Channel 1 Releasing, Corbin Fisher and Titan Win Infringement Suit for $29M from “Cockroaches” GLBT., LTD.

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OAKLAND, Calif. — In a lawsuit that’s been active in the courts for two years, a federal judge has ruled that U.K.-based GLBT Ltd., which was accused of mass infringement by Channel 1 Releasing, Corbin Fisher and Titan Media, is liable for damages that could amount to more than $29 million.

During the course of the proceedings, attorney Marc Randazza who had represented Corbin Fisher, had called GLBT “cockroaches”, and Jonathan Capp, the attorney defending GLBT which operates, GayForIt.conm and quit last September.

At the time, Capp told the court that he had been instructed by the defendants to participate no further in the proceeding.

In the original complaint made in 2010, gay studios Channel One Releasing, Corbin Fisher and Titan Media contended that the GLBT Ltd.’s business model follows a system where it requires uploaders to “strip away any evidence that the content is a professional or copyright registered work by prohibiting any video that has the copyright owners’ titles, credits or watermarks.”

“Defendants place their brand on plaintiff’s intellectual property as if it belonged to them,” the original complaint said.

GLBT Ltd. is primarily owned by Steven and David Compton, both U.K. residents, who not only are known as operators of the three similar-formatted sites, but the pair in 2010 rolled out COP-CMS, a software program that proclaims to protect adult studios from copyright infringement.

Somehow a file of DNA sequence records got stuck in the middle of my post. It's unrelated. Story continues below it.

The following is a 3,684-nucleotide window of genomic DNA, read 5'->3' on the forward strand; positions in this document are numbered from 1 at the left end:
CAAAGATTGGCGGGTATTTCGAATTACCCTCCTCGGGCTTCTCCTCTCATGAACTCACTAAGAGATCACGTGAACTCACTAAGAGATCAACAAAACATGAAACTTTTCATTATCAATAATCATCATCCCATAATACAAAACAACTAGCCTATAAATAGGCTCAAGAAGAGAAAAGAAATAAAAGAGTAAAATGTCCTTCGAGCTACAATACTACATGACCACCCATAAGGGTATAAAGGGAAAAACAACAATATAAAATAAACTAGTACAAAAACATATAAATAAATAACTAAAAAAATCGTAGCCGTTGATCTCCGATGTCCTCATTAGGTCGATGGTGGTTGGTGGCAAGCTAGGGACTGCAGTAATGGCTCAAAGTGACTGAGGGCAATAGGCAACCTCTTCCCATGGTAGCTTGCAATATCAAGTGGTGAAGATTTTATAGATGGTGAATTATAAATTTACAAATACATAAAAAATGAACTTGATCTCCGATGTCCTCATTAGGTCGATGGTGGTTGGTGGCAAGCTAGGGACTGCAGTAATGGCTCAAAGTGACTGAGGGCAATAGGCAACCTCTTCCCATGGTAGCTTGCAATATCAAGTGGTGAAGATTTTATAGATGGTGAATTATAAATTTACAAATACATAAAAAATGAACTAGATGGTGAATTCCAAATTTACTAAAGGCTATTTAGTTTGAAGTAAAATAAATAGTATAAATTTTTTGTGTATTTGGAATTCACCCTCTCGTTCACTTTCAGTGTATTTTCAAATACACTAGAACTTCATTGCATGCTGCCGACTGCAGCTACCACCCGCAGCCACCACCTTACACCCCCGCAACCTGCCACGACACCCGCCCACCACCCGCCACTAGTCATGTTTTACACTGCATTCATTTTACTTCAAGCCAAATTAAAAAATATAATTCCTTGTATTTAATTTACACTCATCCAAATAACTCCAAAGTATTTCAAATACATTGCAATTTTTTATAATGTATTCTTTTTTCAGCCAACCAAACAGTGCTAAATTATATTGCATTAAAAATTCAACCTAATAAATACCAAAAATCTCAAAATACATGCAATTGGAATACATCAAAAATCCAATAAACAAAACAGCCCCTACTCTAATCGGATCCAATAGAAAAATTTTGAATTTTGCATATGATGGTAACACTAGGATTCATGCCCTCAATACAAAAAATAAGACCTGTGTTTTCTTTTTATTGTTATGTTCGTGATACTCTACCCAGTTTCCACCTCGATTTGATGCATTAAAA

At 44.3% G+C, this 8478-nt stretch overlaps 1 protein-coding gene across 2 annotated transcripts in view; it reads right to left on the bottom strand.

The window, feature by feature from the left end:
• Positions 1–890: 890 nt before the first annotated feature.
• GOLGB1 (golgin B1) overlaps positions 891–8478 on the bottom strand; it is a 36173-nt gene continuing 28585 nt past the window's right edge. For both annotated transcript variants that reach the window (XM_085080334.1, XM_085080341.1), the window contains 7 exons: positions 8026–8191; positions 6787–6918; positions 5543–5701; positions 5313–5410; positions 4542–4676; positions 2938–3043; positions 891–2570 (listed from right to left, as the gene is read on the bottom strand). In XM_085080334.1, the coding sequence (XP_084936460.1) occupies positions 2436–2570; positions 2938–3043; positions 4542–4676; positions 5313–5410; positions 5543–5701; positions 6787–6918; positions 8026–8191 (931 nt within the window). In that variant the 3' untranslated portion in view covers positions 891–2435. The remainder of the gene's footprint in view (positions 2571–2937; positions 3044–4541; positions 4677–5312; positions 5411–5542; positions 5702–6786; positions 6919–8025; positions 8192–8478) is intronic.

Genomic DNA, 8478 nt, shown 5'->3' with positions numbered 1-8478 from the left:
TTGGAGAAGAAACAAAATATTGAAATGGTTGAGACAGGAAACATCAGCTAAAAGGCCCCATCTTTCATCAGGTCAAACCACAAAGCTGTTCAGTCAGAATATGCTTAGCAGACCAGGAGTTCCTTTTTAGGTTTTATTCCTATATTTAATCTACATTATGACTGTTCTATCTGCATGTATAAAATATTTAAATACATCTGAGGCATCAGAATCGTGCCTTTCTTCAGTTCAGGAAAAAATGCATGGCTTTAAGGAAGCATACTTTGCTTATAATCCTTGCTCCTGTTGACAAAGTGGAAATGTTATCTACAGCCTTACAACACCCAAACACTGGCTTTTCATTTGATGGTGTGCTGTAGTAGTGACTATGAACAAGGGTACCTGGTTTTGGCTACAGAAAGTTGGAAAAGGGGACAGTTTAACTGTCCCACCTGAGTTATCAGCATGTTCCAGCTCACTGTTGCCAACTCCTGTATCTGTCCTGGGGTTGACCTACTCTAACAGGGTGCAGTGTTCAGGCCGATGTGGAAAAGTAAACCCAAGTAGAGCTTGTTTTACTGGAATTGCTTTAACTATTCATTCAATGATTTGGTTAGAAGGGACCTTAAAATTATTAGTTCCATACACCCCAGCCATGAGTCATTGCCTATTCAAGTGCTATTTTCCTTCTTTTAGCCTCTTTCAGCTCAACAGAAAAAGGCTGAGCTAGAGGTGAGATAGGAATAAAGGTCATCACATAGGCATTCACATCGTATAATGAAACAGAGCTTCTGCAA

In making his cockroaches comment, Randazza, told XBIZ last year that the way the case was going and because of the fact that GLBT was caught moving assets out of the US “seems to be a clear indication that these cockroaches realize that they’ve crawled through enough pesticide.”

“They created a business based on intellectual property theft, and they may have been under the mistaken impression that when Channel One, Titan, and Corbin Fisher come after a thief, they won’t go all the way,” Randazza said.

“[Titan Media attorney Gil Sperlein] and I have, I hope, shown them and the other thieves out there that this is a mistake.”

Apparently it was.

GLBT Ltd., from the outset of the case, said that it was immune from civil liability because the company operates as an Internet service provider under the safe provisions of the Digital Millennium Copyright Act.

The company also contended that it couldn’t be sued in the U.S. because it is an “inconvenient forum” because it operates as an U.K.-based company.

In a decision on a motion for summary judgment, U.S. District Judge Maxine Chesney [pictured] ruled that GLBT Ltd. operators Steven and David Compton are liable for direct copyright infringement, vicarious copyright infringement and contributory copyright infringement.

The ruling now paves the way for collection efforts for the three studios after two years of litigation over content allegedly poached and streamed on the Compton’s, and tube sites.

In its original suit, the Comptons’ three sites were described as “prime examples of websites designed with the sole purpose of redirecting profits from copyright holders to the un-invested poachers operating the infringing sites.”

Later, the Comptons dumped their .com sites and transferred content to .eu sites, rebranding efforts as, and

In an attempt to move their assets out of the US, and after refusal to hand over the tube sites to a receiver and not honor an injunction, a federal judge imposed $1,000-a-day fines, while also ruling that the Comptons destroyed internal emails, takedown notices and removal notifications, allowing for sanctions.

In the past six months, however, the Comptons have turned their backs on the U.S. justice system, not responding to court communications and orders after they fired their California attorney, Capp.

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